When customers fall into debt, suppliers attempt to collect payments over several weeks, which could include by email, letters, telephone and house visits. If they don’t receive payments or arrange a plan with customers, they can apply to install a prepayment meter under warrant to help recover the debt.
To get a warrant, the supplier must apply to the local magistrate, following which they will visit the property and fit a prepayment meter with the help of engineers, locksmiths and dog handlers as required.
Under current rules, suppliers can charge warrant costs back to affected customers, including court costs, which can total around £400 for a dual fuel customer on average but can go up to £900.
Ofgem, however, says this should be a last resort before they consider disconnecting the customer.
The new measures, which will take effect from January 2018, prohibit suppliers levying any prepayment warrant charges and banning them entirely for the most vulnerable people.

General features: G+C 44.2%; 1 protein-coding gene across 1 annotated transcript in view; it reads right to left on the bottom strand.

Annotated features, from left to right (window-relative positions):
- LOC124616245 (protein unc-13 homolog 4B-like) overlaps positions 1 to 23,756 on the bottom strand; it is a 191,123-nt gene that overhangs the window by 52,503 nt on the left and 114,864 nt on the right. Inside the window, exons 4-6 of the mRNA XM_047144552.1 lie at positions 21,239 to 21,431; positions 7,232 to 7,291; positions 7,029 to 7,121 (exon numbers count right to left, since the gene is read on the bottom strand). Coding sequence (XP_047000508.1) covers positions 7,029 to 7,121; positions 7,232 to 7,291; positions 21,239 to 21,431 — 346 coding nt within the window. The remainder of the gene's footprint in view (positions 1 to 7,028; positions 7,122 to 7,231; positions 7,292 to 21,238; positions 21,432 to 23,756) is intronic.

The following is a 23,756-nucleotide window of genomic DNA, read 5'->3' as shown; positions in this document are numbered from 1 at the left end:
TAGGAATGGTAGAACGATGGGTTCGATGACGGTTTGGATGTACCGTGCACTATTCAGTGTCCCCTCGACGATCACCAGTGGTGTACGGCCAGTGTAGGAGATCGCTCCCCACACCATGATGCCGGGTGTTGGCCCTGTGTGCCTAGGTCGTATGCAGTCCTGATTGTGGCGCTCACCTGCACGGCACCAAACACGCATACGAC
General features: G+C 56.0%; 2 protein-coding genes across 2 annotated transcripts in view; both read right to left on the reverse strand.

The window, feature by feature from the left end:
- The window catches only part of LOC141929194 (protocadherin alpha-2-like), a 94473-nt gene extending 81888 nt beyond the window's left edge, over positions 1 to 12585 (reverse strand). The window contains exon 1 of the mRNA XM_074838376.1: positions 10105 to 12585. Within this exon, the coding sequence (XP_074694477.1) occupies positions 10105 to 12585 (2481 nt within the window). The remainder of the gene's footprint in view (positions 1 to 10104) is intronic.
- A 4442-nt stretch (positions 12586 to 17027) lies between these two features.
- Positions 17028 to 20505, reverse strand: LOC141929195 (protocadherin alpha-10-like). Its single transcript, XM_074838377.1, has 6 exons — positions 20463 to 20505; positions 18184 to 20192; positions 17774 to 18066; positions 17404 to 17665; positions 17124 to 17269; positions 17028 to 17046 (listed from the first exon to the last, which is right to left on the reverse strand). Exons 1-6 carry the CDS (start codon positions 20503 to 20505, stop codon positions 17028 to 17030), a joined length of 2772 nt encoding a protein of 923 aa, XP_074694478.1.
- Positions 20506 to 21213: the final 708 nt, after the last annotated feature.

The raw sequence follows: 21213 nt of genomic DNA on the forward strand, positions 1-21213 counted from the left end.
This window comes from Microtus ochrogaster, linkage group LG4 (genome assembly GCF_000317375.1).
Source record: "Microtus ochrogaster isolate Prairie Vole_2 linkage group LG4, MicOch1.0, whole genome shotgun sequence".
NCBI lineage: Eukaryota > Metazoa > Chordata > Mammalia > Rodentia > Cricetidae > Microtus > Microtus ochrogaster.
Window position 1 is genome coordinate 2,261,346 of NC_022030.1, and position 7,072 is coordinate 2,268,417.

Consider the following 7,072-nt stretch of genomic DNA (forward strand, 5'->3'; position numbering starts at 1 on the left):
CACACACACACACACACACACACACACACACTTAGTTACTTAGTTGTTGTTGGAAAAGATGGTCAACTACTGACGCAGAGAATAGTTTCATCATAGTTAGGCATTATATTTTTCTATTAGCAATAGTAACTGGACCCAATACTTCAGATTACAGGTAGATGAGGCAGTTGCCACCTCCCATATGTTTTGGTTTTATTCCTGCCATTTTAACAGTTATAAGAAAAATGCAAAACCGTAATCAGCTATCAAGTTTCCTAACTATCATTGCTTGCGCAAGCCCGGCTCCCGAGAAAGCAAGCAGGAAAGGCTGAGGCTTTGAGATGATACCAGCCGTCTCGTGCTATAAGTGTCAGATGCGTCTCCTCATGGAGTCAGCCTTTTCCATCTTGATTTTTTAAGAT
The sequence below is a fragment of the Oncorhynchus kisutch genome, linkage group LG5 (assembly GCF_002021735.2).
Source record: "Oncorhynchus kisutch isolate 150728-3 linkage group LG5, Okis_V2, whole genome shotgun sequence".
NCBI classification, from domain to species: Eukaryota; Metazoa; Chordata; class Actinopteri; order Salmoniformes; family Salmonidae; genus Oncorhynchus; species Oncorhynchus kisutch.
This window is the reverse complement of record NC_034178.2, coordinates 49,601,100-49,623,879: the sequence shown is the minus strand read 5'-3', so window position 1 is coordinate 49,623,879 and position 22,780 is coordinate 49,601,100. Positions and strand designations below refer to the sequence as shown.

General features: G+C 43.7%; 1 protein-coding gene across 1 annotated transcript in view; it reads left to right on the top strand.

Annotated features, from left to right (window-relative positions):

That includes those in severe financial difficulty and for whom the experience would be “severely traumatic” due to mental health issues.
The news follows the regulator’s introduction of a safeguard tariff to protect customers on prepayment meters overpaying for energy in April this year.
Last month, it also said it would extend this safeguard tariff to one million vulnerable customers and plans to extend it to a further two million customers next winter.
Rachel Fletcher, Ofgem’s Senior Partner for consumers and competition said: “At the moment, vulnerable customers face a double blow when they’re hit with high warrant charges on top of existing debt – risking making situations worse. The measures will protect all consumers, including the most vulnerable, from experiencing unnecessary hardship due to having a meter installed under warrant.
“We want to send a strong message to suppliers that using a warrant to install a PPM is a last resort. They must step in early to help customers manage debt through repayment plans.”